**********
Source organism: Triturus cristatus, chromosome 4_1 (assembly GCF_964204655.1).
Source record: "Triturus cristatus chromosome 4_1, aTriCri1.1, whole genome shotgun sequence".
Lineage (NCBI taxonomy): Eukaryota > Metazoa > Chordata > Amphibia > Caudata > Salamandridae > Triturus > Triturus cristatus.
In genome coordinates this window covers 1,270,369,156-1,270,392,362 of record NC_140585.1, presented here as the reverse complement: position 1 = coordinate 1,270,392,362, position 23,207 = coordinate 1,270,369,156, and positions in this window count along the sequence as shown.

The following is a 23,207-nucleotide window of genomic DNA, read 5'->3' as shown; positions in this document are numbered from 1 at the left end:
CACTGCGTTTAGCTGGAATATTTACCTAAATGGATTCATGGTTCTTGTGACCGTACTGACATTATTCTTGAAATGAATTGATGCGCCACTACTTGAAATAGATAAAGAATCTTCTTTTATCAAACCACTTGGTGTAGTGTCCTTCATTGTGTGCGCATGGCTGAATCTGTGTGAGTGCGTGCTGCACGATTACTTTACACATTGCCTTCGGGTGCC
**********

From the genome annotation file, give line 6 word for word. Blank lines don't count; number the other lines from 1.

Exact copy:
CACTGCGTTTAGCTGGAATATTTACCTAAATGGATTCATGGTTCTTGTGACCGTACTGACATTATTCTTGAAATGAATTGATGCGCCACTACTTGAAATAGATAAAGAATCTTCTTTTATCAAACCACTTGGTGTAGTGTCCTTCATTGTGTGCGCATGGCTGAATCTGTGTGAGTGCGTGCTGCACGATTACTTTACACATTGCCTTCGGGTGCC